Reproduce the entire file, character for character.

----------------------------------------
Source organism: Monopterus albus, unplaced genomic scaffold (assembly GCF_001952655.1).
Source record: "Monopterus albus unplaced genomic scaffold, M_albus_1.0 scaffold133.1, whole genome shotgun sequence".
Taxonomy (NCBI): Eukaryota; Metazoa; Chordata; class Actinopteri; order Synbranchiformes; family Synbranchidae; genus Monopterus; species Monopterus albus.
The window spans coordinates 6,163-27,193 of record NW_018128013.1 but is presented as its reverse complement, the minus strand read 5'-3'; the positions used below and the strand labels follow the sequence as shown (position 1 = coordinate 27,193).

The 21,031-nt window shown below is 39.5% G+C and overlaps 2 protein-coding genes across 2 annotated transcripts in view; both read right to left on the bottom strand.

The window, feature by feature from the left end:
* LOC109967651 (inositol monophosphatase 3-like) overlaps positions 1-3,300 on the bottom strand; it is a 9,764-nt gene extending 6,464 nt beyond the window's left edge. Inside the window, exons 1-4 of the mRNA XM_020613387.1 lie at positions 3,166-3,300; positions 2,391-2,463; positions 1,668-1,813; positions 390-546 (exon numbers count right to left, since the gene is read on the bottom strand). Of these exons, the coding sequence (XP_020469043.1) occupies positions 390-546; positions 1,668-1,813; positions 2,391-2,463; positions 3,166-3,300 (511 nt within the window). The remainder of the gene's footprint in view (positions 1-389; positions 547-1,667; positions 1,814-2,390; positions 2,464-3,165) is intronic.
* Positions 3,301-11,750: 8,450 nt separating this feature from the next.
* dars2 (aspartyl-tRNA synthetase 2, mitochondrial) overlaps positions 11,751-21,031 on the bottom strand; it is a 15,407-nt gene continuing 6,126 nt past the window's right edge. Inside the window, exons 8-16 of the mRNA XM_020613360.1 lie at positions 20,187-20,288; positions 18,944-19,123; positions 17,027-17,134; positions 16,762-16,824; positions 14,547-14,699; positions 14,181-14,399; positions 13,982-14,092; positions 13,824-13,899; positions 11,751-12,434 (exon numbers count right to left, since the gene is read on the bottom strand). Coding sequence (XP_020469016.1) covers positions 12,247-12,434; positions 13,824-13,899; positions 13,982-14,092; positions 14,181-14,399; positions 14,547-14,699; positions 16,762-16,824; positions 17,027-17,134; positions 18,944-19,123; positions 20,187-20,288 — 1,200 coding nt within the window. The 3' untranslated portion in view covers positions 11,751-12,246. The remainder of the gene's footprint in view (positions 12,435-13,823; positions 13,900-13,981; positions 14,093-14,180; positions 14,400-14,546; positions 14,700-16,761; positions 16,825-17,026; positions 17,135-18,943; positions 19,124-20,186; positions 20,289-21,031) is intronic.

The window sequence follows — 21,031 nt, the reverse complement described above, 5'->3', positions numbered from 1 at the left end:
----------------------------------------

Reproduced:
Source organism: Monopterus albus, unplaced genomic scaffold (assembly GCF_001952655.1).
Source record: "Monopterus albus unplaced genomic scaffold, M_albus_1.0 scaffold133.1, whole genome shotgun sequence".
Taxonomy (NCBI): Eukaryota; Metazoa; Chordata; class Actinopteri; order Synbranchiformes; family Synbranchidae; genus Monopterus; species Monopterus albus.
The window spans coordinates 6,163-27,193 of record NW_018128013.1 but is presented as its reverse complement, the minus strand read 5'-3'; the positions used below and the strand labels follow the sequence as shown (position 1 = coordinate 27,193).

The 21,031-nt window shown below is 39.5% G+C and overlaps 2 protein-coding genes across 2 annotated transcripts in view; both read right to left on the bottom strand.

The window, feature by feature from the left end:
* LOC109967651 (inositol monophosphatase 3-like) overlaps positions 1-3,300 on the bottom strand; it is a 9,764-nt gene extending 6,464 nt beyond the window's left edge. Inside the window, exons 1-4 of the mRNA XM_020613387.1 lie at positions 3,166-3,300; positions 2,391-2,463; positions 1,668-1,813; positions 390-546 (exon numbers count right to left, since the gene is read on the bottom strand). Of these exons, the coding sequence (XP_020469043.1) occupies positions 390-546; positions 1,668-1,813; positions 2,391-2,463; positions 3,166-3,300 (511 nt within the window). The remainder of the gene's footprint in view (positions 1-389; positions 547-1,667; positions 1,814-2,390; positions 2,464-3,165) is intronic.
* Positions 3,301-11,750: 8,450 nt separating this feature from the next.
* dars2 (aspartyl-tRNA synthetase 2, mitochondrial) overlaps positions 11,751-21,031 on the bottom strand; it is a 15,407-nt gene continuing 6,126 nt past the window's right edge. Inside the window, exons 8-16 of the mRNA XM_020613360.1 lie at positions 20,187-20,288; positions 18,944-19,123; positions 17,027-17,134; positions 16,762-16,824; positions 14,547-14,699; positions 14,181-14,399; positions 13,982-14,092; positions 13,824-13,899; positions 11,751-12,434 (exon numbers count right to left, since the gene is read on the bottom strand). Coding sequence (XP_020469016.1) covers positions 12,247-12,434; positions 13,824-13,899; positions 13,982-14,092; positions 14,181-14,399; positions 14,547-14,699; positions 16,762-16,824; positions 17,027-17,134; positions 18,944-19,123; positions 20,187-20,288 — 1,200 coding nt within the window. The 3' untranslated portion in view covers positions 11,751-12,246. The remainder of the gene's footprint in view (positions 12,435-13,823; positions 13,900-13,981; positions 14,093-14,180; positions 14,400-14,546; positions 14,700-16,761; positions 16,825-17,026; positions 17,135-18,943; positions 19,124-20,186; positions 20,289-21,031) is intronic.

The window sequence follows — 21,031 nt, the reverse complement described above, 5'->3', positions numbered from 1 at the left end: